Bargain Art History
Last weekend I was in a bookstore (it’s a pretty rare occurrence in these strange times…). I was excited to find a book with the enticing title of “Art History: Everything you need to know to master the subject–in one book!”
Of course, the first thing I did was open it up and look at the table of contents.
And then I took pictures and sent them to Shae so someone else could share in my outrage.
I did not look through and see what the ratio of men to women was. Based on the fact that the table of contents was entirely centered on Europe, I am going to guess the ratio was not great.
“ALL” I need to know about art history and you only write about Europe??? No thank you.
Maybe that’s why it was on the discount shelves.
Actual Art History
I finished the section on the Ancient Near East and moved on to Ancient Egyptian art. One of my favorite authors and book series is Elizabeth Peters and her Amelia Peabody book series. Peters was actually an Egyptologist (her real name was Barbara Mertz) and Amelia and her family were Egyptologists in the late 1800s/early 1900s.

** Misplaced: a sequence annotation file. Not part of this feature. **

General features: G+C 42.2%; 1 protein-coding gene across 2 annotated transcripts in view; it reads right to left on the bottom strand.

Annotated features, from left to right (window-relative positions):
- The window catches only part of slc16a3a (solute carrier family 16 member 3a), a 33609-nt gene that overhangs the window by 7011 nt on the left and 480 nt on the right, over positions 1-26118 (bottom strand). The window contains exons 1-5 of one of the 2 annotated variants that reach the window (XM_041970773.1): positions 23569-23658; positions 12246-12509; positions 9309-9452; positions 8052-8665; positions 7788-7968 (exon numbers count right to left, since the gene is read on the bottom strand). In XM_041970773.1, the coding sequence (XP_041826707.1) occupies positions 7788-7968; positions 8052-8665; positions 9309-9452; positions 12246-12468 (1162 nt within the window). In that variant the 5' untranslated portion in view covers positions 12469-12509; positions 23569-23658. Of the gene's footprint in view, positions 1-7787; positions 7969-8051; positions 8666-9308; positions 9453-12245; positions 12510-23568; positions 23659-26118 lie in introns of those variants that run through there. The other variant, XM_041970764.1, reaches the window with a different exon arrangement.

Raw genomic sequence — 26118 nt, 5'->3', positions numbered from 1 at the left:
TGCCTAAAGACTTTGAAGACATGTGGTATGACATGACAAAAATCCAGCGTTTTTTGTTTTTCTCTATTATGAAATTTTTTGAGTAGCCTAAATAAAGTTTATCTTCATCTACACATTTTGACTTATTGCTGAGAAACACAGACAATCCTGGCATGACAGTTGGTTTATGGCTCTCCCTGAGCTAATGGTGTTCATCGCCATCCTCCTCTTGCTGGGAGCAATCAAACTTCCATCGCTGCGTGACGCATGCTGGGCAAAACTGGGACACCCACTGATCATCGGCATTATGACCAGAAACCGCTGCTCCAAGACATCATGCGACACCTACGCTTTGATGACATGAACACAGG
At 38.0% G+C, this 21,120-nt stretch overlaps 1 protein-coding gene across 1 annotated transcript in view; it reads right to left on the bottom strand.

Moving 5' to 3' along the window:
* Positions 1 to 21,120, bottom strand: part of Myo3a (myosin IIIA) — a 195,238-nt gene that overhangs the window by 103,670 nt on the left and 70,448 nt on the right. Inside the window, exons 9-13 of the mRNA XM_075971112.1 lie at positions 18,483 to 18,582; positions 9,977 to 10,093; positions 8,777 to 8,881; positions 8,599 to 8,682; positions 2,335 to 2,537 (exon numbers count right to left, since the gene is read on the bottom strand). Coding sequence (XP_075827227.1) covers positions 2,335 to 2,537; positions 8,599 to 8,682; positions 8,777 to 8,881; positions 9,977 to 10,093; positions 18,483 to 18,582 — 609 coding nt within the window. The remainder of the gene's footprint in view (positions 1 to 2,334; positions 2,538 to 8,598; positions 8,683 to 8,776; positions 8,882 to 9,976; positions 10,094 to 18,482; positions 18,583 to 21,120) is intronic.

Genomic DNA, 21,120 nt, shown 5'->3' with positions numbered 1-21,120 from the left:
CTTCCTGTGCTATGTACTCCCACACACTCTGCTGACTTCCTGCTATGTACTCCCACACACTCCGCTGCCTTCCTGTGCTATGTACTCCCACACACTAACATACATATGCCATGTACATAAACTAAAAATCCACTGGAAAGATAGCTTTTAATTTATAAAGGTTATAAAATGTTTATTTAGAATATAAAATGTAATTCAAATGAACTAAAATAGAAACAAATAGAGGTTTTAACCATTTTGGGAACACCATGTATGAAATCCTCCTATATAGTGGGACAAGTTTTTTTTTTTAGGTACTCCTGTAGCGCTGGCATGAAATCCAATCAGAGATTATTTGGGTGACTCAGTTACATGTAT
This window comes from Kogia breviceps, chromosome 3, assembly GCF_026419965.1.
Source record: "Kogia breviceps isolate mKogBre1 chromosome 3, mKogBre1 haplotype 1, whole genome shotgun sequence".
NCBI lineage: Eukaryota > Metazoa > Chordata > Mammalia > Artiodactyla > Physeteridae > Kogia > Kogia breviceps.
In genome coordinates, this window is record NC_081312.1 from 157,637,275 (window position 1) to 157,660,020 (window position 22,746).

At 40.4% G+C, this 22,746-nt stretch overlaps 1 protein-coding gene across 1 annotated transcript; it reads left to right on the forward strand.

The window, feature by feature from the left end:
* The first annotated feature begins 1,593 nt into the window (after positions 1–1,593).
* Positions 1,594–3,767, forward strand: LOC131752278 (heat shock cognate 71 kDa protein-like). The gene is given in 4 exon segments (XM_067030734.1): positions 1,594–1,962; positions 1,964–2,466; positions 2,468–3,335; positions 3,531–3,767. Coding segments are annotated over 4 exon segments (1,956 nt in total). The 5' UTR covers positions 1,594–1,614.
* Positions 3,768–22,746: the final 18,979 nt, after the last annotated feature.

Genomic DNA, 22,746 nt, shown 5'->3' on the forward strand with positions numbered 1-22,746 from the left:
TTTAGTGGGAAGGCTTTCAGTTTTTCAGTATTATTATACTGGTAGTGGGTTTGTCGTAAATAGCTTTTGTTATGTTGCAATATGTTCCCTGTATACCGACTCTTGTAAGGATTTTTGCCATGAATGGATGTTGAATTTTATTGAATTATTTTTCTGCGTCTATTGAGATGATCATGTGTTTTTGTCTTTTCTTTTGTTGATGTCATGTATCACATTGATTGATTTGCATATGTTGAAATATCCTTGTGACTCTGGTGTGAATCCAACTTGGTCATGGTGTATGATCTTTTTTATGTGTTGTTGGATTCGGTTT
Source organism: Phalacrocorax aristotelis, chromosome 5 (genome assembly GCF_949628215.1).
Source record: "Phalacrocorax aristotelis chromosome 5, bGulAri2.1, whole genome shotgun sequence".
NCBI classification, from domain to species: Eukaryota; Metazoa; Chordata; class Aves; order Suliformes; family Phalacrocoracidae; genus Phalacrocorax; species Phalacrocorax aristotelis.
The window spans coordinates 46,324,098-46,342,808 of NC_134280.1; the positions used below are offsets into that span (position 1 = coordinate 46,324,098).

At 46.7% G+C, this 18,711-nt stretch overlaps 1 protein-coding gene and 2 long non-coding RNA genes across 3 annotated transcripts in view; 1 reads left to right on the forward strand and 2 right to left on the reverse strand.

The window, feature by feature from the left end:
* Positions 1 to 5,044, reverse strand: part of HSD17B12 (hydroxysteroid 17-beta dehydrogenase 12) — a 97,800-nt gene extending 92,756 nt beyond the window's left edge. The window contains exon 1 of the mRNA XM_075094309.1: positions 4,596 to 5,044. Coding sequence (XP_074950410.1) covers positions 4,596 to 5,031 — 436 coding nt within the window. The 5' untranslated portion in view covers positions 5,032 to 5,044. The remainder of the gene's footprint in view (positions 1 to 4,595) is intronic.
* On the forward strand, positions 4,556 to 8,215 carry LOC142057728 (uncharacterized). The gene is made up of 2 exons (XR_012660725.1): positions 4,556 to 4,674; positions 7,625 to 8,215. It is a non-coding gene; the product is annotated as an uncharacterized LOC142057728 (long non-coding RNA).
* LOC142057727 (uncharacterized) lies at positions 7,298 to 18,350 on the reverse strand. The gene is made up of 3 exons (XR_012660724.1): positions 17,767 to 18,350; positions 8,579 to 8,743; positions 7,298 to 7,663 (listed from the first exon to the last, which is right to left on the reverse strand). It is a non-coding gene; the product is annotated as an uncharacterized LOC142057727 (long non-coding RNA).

Having read those novels several times, I fancy that I have a tiny bit of Egyptology knolwedge under my belt. Also, watching all those seasons of Stargate seems like it qualifies me to pretend to know something.
I think the most interesting thing I learned was that over the 3000 years that Ancient Egyptian civilization lasted, there was a ton of continuity in the imagery they produced. Here in modern times, our attention span is about 5 minutes. But there are images of kings with similar poses and royal costumes that are 3000 years apart that are very similar.
Egyptians believed in part that this continuity proved that their culture and beliefs were correct. And that the images they created had a power and meaning beyond the image itself. The imagery governed the afterlife and heaven forbid if the king was shown in an image with the wrong tool! His afterlife would be ruined!
I still have to finish Ancient Egypt and then I’ve got Ancient Greece and Rome to look forward to. And I’m not saying that sarcastically! I’m truly enjoying this trip through ancient art and the way that it is presented by Khan Academy is just right for me. The videos and readings are just long enough to get some good information in, and just short enough that I can watch or read one or two here or there.
Which is perfect, since I’m also trying to do a million other projects at the same time!